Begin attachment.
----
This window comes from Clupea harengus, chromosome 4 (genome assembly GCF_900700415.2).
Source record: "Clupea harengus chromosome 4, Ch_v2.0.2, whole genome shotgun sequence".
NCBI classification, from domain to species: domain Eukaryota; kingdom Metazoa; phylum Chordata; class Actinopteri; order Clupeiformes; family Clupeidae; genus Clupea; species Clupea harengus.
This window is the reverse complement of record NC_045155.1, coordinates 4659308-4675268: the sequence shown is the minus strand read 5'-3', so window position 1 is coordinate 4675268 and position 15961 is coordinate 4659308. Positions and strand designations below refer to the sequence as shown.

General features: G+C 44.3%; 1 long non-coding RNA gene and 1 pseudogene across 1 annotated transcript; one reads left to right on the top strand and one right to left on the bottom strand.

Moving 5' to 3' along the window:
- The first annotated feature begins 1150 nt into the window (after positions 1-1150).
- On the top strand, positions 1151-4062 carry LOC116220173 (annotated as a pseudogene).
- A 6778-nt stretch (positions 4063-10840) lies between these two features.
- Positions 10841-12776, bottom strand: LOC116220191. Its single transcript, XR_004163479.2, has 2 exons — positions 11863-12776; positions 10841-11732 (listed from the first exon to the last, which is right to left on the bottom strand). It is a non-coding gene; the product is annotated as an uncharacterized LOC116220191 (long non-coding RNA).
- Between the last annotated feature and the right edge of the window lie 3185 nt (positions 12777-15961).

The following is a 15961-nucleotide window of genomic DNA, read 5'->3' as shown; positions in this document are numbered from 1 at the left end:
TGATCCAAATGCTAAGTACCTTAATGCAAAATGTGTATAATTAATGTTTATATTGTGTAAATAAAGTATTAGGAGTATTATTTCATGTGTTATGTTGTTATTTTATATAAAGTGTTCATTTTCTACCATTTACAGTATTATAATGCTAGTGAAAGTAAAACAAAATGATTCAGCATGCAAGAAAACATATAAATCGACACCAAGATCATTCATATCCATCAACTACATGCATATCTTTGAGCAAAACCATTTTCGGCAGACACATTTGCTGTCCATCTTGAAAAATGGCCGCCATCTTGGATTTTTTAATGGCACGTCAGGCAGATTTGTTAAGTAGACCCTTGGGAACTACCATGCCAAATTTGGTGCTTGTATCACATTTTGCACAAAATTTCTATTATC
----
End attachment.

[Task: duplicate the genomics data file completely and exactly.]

This window comes from Clupea harengus, chromosome 4 (genome assembly GCF_900700415.2).
Source record: "Clupea harengus chromosome 4, Ch_v2.0.2, whole genome shotgun sequence".
NCBI classification, from domain to species: domain Eukaryota; kingdom Metazoa; phylum Chordata; class Actinopteri; order Clupeiformes; family Clupeidae; genus Clupea; species Clupea harengus.
This window is the reverse complement of record NC_045155.1, coordinates 4659308-4675268: the sequence shown is the minus strand read 5'-3', so window position 1 is coordinate 4675268 and position 15961 is coordinate 4659308. Positions and strand designations below refer to the sequence as shown.

General features: G+C 44.3%; 1 long non-coding RNA gene and 1 pseudogene across 1 annotated transcript; one reads left to right on the top strand and one right to left on the bottom strand.

Moving 5' to 3' along the window:
- The first annotated feature begins 1150 nt into the window (after positions 1-1150).
- On the top strand, positions 1151-4062 carry LOC116220173 (annotated as a pseudogene).
- A 6778-nt stretch (positions 4063-10840) lies between these two features.
- Positions 10841-12776, bottom strand: LOC116220191. Its single transcript, XR_004163479.2, has 2 exons — positions 11863-12776; positions 10841-11732 (listed from the first exon to the last, which is right to left on the bottom strand). It is a non-coding gene; the product is annotated as an uncharacterized LOC116220191 (long non-coding RNA).
- Between the last annotated feature and the right edge of the window lie 3185 nt (positions 12777-15961).

The following is a 15961-nucleotide window of genomic DNA, read 5'->3' as shown; positions in this document are numbered from 1 at the left end:
TGATCCAAATGCTAAGTACCTTAATGCAAAATGTGTATAATTAATGTTTATATTGTGTAAATAAAGTATTAGGAGTATTATTTCATGTGTTATGTTGTTATTTTATATAAAGTGTTCATTTTCTACCATTTACAGTATTATAATGCTAGTGAAAGTAAAACAAAATGATTCAGCATGCAAGAAAACATATAAATCGACACCAAGATCATTCATATCCATCAACTACATGCATATCTTTGAGCAAAACCATTTTCGGCAGACACATTTGCTGTCCATCTTGAAAAATGGCCGCCATCTTGGATTTTTTAATGGCACGTCAGGCAGATTTGTTAAGTAGACCCTTGGGAACTACCATGCCAAATTTGGTGCTTGTATCACATTTTGCACAAAATTTCTATTATC